Trump Says U.S. Agreed to Help Mexico With OPEC+ Cut Deal
(Bloomberg) -- President Donald Trump, in a twist to talks to reduce global oil production, suggested output cuts American producers have only started making to weather a dramatic price crash could be counted toward Mexico’s share of the pact.
After Mexico’s Andres Manuel Lopez Obrador said the U.S. will help cover 250,000 to 300,000 barrels a day of production cuts his country is not able to make as part of a sweeping OPEC+ accord, Trump corroborated that by referring to cuts “which have already been made.” He acknowledged other nations may not support the arrangement.
“We are trying to get Mexico, as the expression goes, over the barrel,” Trump said in a White House news conference on Friday. He said Mexico had agreed to reduce its production by 100,000 barrels per day; the Organization of Petroleum Exporting Countries and Russia had sought a 400,000 cut from the country.
The deal, a Saudi Arabia-led attempt to rescue the oil industry from the overwhelming economic shock of the coronavirus crisis, was marked by setbacks after OPEC+ member Mexico balked and top producers outside the group followed the U.S. is limiting their contribution to naturally occurring cuts. The group had sought to get other countries to commit to at least 5 million barrels a day of reductions, while they’ll slash 10 million.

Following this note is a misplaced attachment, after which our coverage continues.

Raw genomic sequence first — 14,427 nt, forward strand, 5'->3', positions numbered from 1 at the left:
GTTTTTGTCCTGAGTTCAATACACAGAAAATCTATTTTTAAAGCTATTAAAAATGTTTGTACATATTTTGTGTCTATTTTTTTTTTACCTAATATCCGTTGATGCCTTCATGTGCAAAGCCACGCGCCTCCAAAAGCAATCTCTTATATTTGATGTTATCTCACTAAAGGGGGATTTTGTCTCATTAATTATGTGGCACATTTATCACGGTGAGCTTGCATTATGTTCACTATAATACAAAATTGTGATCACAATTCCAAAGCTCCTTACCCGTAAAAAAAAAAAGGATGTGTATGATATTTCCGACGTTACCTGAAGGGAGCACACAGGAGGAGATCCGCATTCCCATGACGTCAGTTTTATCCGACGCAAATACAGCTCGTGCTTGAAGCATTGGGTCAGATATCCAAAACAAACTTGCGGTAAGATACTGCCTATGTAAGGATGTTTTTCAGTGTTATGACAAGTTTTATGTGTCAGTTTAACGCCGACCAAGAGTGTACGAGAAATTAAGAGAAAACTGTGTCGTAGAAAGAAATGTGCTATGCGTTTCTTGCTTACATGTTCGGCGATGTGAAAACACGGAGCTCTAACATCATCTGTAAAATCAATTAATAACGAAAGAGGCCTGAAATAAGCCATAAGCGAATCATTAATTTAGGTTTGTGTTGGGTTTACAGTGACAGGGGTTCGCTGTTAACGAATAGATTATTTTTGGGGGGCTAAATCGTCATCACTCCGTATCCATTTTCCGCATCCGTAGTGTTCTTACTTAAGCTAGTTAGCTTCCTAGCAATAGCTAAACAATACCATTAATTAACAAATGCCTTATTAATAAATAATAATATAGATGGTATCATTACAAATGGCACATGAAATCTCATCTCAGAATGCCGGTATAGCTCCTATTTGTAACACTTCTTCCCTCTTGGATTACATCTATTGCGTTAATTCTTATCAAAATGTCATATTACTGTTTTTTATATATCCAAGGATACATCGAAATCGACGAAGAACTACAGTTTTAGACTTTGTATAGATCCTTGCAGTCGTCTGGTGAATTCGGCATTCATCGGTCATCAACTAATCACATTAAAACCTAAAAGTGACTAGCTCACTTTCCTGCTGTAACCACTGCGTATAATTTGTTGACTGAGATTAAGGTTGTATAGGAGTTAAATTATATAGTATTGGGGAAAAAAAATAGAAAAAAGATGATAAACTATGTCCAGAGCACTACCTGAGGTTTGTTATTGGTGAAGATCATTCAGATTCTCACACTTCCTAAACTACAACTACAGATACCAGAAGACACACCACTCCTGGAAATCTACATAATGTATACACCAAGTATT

Trump spoke with Russian President Vladimir Putin on Friday for the second day in a row, after speaking with Mexico’s Andres Manuel Lopez Obrador on Thursday. The Mexican president said he had reached a deal with Trump for Mexico to sign onto OPEC+ production cuts. It’s unclear whether other nations have endorsed any Trump-AMLO deal.
“In speaking with the president, they have a limit; the OPEC nations have agreed to a different limit, a reduction of about 23%” Trump said. “So what I thought I would do -- I don’t know if it’s going to be acceptable, we’ll find out -- the United States will help Mexico along and they’ll reimburse us sometime at a later date when they’re prepared to do so.”
Trump later said that he had “agreed to pick up some of the slack” for Mexico, though he wasn’t sure whether such a plan would be acceptable to other oil producers. This would be done by “cutting some U.S. production,” which was already happening in any case since the U.S. is a “market-driven economy,” he told reporters.
Trump has said U.S. production would slow “automatically” in response to market conditions. U.S. Energy Secretary Dan Brouillette, in opening remarks at the G-20 meeting on Friday, said he predicted a decline of nearly 2 million barrels a day in U.S. output by the end of this year.
The shale boom has turned the U.S. into the largest oil producer. Last week, the country’s production fell by 600,000 barrels a day from a near-record 13 million.
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